Physicians cannot be expected to forewarn of every single risk. Some complications cannot be foretold. However, they must disclose known material risks, such as the risk of death or serious injury. The physician also has a duty to be aware of your particular medical history and risks that are more likely to occur because of your background. Information is considered “material” where a reasonable person would deem it significant in deciding whether or not to get the treatment involved.
Exceptions Where Informed Consent Is Not Required
Informed consent is not required in certain specific circumstances. These include the following situations:
- Medical emergencies where there is no time to inform the patient of the risks in order to save their life;
- Where disclosure may upset an emotionally fragile person enough that they would not be able to make a rational decision about their care, a failure to disclose may be excused—the doctor must be able to demonstrate a valid reason not to disclose all the risks based on the patient’s particularities;
- The patient is incapacitated by age or disability—in this event, a guardian may be called upon to give consent for them; or
- Routine treatments with minimal repercussions, e.g., checking blood pressure.
In these cases, the patient may not sue the physician for a lack of informed consent even if they would have refused consent.
Proving Liability in Informed Consent Lawsuits
Showing a lack of informed consent in a medical malpractice suit requires that the injured plaintiff prove all the following elements:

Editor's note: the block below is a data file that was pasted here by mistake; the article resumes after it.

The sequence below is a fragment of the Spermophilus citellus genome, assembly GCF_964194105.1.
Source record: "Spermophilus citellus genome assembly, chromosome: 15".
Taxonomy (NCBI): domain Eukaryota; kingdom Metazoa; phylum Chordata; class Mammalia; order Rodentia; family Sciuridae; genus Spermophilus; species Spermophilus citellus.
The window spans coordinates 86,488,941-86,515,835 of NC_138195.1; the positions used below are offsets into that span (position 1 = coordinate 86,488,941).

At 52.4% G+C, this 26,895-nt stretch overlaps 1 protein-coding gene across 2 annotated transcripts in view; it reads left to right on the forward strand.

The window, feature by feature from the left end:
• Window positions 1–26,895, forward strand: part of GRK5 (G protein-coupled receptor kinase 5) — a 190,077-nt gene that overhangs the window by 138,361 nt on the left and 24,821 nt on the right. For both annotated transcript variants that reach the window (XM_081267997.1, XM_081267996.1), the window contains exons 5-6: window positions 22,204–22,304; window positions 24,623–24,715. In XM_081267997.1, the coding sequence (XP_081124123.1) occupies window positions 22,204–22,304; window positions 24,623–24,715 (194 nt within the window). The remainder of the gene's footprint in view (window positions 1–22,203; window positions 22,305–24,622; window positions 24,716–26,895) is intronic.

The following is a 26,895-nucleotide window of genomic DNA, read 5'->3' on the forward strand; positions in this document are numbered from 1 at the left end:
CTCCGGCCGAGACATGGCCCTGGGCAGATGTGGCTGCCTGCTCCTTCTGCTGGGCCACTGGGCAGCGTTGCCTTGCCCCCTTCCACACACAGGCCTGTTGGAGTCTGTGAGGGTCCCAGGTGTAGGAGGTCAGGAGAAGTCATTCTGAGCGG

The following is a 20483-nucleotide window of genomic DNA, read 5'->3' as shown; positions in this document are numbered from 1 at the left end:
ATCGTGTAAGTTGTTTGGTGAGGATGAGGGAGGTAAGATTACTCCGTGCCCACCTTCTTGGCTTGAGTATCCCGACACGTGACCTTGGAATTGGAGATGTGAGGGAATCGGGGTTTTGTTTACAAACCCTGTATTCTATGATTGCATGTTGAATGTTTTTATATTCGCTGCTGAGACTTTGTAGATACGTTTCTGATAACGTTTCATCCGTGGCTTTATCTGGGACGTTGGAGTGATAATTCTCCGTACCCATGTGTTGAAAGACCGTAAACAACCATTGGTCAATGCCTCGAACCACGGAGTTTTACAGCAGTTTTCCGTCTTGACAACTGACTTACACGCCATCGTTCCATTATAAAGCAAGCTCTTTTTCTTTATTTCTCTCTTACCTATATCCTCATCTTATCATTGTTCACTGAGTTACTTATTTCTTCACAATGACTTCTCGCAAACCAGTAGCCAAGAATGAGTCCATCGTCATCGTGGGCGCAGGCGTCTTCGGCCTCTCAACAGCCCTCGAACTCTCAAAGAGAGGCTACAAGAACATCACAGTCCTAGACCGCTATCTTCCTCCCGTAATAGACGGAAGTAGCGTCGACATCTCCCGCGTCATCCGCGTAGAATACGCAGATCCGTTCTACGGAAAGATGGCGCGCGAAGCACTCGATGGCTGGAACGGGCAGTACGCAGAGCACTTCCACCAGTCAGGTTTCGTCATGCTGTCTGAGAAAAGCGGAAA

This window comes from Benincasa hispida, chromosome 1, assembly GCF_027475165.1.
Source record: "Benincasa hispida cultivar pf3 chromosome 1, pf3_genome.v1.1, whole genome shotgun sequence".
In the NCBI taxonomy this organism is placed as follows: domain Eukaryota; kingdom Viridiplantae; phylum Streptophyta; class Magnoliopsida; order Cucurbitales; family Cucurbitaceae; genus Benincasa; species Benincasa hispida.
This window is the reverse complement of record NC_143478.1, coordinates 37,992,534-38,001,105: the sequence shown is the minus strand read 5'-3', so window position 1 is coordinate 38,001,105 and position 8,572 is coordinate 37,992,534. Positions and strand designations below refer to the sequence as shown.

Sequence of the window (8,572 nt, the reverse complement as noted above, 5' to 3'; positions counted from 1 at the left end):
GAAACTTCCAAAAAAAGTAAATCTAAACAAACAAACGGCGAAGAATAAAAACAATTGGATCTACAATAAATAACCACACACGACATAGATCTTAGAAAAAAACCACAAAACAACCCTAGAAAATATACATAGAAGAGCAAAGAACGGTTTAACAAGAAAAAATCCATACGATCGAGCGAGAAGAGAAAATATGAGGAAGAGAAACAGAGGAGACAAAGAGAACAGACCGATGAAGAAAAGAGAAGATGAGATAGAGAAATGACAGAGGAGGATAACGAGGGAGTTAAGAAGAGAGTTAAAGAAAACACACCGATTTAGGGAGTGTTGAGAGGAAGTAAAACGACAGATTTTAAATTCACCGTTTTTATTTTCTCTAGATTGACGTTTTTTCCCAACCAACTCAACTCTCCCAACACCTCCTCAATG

- The doctor had a legal duty to receive the patient’s informed consent for the treatment or procedure;
- The doctor failed to give all information that a reasonable person would expect them to disclose to make an informed decision about treatment;
- The undisclosed risk occurred;
- A reasonable person would have made a different decision about their own treatment based on the undisclosed information; and
- The treatment or lack of treatment was the proximate cause of the person’s serious injuries.
Keep in mind that the issue is not whether the injured plaintiff would have made a different decision if they had had additional information. The question is whether a hypothetical reasonably prudent person would have made a different decision. If any of the above elements are missing, the plaintiff will not have a successful case.
Consult With A New Jersey Malpractice Attorney
If you suspect you have been a victim of medical malpractice or a violation of the informed consent laws, the experienced legal team at O’Connor, Parsons, Lane & Noble can help. We urge you to consult with us as soon as you suspect you have been subject to negligence, as you only have two years to begin a medical malpractice claim. We don’t expect you to come to us knowing all the answers—that’s our job. The initial consultation is free, and doesn’t put you under any obligation to hire our firm.
Our team has a record of success in obtaining settlements and verdicts for our clients for medical negligence. Recently we tried and won an informed consent medical malpractice case where a woman suffered bladder incontinence due to a complication from back surgery. The jury agreed that the neurosurgeon failed to advise the patient about the risk of neurogenic bladder during surgery. The patient and her husband were awarded $1.8 million for their claim. You can read about more of our results and a sampling of our client testimonials on our website.
Reach out today to discuss your medical malpractice informed consent case by contacting us online or by phone at (908) 928-9200.